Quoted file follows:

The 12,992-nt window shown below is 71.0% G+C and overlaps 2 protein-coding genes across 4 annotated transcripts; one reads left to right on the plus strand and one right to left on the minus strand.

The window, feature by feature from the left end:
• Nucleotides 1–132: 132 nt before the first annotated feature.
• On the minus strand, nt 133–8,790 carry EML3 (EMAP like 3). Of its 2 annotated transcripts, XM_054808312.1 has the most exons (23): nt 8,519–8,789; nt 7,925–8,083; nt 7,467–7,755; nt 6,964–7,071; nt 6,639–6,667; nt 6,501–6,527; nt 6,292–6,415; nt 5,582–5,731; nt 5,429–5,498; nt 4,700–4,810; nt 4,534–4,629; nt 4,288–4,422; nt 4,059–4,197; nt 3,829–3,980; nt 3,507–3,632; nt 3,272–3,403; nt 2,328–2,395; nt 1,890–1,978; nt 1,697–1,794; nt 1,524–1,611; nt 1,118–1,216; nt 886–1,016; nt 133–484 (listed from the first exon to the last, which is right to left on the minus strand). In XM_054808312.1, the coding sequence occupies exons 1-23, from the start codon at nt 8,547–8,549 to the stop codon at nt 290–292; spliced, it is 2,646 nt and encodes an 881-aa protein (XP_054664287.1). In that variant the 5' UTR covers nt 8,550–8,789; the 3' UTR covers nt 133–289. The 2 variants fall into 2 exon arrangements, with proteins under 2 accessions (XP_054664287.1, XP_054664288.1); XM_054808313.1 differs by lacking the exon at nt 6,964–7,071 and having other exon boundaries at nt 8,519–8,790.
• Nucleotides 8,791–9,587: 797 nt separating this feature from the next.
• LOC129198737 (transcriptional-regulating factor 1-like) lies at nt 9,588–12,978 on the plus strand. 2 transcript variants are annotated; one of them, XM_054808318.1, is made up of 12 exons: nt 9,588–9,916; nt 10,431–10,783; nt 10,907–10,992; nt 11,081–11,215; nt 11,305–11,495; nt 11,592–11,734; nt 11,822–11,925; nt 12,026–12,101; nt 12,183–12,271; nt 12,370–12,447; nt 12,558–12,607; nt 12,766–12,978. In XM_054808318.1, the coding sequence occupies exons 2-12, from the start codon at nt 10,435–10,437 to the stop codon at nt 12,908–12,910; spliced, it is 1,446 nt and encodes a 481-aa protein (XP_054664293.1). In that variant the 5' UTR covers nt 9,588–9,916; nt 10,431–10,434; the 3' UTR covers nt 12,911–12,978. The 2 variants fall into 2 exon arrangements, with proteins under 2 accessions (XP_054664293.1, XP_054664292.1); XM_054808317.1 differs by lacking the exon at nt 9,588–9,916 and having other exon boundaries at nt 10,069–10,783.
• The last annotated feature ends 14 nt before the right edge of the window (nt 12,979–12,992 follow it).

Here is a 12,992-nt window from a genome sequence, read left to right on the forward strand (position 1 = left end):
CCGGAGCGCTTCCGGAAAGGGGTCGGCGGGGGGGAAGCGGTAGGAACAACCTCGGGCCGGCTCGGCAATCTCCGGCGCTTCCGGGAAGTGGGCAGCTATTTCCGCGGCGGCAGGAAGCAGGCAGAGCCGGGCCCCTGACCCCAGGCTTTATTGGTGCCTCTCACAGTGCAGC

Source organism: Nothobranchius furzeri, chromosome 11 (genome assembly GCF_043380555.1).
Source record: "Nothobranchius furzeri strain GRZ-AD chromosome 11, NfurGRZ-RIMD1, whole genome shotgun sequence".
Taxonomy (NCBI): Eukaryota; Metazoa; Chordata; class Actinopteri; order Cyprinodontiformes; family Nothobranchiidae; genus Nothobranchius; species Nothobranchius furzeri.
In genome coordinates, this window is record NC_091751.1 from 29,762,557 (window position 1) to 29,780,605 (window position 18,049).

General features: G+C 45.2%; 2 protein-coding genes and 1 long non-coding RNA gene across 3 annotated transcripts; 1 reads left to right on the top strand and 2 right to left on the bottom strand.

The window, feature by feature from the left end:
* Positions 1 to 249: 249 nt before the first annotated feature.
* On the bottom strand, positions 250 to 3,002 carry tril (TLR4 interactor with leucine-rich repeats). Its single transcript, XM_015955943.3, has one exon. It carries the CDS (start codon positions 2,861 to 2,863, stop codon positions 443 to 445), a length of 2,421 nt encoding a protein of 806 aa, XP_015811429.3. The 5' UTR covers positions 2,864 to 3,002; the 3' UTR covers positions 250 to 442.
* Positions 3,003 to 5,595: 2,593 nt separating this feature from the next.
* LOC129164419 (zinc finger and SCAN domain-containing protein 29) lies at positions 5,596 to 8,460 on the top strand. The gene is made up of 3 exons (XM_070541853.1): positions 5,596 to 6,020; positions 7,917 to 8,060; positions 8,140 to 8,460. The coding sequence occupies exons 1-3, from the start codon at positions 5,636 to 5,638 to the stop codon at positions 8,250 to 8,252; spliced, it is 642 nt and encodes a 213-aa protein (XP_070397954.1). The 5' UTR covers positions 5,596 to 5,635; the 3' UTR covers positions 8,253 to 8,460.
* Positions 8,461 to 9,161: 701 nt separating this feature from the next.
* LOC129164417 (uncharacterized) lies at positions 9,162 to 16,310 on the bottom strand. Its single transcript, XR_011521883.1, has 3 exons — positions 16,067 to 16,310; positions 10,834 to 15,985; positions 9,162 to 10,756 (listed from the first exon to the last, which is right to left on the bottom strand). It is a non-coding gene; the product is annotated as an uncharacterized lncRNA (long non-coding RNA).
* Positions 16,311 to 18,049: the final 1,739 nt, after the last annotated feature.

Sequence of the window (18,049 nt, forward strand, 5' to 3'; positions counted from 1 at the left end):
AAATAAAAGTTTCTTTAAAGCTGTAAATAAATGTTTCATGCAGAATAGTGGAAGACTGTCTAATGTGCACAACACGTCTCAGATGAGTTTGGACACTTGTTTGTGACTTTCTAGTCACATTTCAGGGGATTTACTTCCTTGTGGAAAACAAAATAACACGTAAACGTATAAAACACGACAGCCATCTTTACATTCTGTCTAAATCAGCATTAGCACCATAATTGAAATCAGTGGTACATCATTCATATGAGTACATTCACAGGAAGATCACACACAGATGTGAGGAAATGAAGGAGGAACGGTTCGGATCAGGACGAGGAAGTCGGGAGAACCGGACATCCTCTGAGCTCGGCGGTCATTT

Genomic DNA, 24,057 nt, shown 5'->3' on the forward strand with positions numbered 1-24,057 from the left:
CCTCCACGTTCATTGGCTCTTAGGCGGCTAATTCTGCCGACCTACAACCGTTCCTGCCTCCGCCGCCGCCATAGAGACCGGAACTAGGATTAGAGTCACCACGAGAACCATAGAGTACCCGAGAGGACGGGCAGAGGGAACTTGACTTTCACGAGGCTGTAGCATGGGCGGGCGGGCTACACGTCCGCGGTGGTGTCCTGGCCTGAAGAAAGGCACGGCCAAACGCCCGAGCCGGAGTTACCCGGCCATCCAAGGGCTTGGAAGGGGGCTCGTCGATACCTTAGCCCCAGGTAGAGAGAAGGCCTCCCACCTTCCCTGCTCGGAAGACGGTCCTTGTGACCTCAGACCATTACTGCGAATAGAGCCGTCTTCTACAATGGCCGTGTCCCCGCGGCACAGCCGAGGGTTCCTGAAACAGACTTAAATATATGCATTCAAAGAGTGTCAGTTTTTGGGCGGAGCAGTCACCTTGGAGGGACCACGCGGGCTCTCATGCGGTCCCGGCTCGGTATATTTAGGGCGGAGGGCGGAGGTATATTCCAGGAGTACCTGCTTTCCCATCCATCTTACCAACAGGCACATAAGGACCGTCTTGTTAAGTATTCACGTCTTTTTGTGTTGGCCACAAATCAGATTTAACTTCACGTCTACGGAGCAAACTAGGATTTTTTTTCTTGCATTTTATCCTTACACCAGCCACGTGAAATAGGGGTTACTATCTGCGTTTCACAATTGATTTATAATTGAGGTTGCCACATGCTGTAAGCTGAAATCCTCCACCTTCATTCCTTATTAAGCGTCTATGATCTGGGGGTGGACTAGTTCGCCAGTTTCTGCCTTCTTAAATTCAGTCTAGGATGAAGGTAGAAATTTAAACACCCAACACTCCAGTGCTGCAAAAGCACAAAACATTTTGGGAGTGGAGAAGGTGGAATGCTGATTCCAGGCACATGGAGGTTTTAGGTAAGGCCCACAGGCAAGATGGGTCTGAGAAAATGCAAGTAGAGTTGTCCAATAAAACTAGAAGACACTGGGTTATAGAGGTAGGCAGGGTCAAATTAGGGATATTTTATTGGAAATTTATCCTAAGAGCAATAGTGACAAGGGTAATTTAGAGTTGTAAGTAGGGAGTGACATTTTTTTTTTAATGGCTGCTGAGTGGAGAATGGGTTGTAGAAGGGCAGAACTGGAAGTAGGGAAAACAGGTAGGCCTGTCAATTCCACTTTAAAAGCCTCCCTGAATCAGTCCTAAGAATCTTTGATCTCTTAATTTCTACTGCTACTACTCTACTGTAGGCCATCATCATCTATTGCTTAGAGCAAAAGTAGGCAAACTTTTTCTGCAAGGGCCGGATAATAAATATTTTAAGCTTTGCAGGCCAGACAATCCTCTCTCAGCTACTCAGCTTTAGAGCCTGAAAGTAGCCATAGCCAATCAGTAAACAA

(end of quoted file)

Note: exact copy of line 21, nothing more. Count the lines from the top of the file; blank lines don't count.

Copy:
* LOC129164417 (uncharacterized) lies at positions 9,162 to 16,310 on the bottom strand. Its single transcript, XR_011521883.1, has 3 exons — positions 16,067 to 16,310; positions 10,834 to 15,985; positions 9,162 to 10,756 (listed from the first exon to the last, which is right to left on the bottom strand). It is a non-coding gene; the product is annotated as an uncharacterized lncRNA (long non-coding RNA).